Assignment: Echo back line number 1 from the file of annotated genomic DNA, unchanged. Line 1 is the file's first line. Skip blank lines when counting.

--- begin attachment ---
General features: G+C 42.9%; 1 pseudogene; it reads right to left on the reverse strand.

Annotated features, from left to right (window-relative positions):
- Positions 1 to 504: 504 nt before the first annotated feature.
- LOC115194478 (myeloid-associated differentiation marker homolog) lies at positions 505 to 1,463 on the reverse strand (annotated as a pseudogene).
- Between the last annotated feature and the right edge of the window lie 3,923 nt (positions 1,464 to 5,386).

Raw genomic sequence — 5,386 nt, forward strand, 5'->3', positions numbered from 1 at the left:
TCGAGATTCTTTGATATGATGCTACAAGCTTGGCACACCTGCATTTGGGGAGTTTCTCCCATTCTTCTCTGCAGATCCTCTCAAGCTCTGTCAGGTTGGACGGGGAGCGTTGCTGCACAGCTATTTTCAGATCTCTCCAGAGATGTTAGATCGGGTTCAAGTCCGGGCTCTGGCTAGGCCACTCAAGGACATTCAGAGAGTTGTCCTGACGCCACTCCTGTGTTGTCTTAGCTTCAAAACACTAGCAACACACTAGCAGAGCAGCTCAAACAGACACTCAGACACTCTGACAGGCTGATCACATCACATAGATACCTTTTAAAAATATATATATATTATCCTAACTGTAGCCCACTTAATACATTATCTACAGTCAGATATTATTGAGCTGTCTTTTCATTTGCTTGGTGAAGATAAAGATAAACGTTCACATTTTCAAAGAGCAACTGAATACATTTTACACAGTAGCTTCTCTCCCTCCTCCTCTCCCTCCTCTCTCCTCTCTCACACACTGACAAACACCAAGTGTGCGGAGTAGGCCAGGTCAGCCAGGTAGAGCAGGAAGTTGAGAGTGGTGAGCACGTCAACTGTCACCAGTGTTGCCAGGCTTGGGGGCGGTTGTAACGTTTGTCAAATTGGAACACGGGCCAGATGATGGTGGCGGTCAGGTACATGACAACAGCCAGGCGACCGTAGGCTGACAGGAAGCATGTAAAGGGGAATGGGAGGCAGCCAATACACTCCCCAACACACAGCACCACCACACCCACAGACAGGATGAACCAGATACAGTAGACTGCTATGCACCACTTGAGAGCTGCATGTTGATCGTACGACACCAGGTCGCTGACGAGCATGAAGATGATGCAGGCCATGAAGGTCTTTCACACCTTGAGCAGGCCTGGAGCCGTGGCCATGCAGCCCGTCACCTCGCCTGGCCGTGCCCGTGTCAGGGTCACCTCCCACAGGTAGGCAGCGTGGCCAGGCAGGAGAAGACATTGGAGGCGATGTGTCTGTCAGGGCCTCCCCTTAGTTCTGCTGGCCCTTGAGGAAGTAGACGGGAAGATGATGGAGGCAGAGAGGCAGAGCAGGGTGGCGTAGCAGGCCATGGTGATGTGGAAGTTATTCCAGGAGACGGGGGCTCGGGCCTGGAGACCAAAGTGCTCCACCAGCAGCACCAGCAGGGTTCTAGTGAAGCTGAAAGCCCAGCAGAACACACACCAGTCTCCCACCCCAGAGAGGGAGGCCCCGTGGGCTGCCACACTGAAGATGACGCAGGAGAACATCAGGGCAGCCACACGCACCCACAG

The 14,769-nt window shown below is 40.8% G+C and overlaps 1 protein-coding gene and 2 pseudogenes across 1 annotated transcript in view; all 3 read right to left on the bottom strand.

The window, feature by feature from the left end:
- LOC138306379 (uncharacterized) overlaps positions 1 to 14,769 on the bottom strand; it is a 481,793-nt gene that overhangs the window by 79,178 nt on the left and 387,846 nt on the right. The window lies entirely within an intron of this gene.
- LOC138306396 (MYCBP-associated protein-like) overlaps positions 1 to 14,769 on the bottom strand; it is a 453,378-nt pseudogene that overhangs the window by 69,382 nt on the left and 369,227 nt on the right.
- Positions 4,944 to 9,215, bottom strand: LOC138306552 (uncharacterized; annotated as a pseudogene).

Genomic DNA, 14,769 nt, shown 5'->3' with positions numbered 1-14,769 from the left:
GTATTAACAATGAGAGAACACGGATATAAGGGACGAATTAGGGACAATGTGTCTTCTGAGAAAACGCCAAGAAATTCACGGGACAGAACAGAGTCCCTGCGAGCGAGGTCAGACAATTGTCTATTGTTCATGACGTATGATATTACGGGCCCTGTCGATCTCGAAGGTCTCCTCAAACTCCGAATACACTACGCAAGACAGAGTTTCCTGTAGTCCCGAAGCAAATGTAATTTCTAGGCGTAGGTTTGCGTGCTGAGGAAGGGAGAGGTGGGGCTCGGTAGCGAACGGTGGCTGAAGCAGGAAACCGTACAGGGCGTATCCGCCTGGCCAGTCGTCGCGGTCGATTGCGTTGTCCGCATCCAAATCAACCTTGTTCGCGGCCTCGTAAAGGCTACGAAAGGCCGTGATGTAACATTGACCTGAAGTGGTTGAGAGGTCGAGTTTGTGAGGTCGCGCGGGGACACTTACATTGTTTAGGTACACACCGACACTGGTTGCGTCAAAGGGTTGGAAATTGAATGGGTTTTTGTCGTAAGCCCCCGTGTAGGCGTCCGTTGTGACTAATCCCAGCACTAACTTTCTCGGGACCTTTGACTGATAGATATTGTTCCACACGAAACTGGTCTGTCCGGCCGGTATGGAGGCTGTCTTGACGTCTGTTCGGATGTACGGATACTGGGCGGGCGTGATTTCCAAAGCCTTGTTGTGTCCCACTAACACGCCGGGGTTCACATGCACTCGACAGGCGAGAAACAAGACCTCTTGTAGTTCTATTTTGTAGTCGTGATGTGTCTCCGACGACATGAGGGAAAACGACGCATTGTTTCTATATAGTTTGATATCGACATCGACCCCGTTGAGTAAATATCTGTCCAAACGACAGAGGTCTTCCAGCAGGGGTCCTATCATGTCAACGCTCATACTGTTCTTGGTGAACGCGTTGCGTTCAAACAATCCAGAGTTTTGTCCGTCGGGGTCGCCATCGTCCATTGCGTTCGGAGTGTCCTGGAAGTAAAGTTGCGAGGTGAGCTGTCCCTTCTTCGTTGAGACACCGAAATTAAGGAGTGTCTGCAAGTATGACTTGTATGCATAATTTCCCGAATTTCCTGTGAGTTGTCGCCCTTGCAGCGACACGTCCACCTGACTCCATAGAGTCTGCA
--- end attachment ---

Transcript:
General features: G+C 42.9%; 1 pseudogene; it reads right to left on the reverse strand.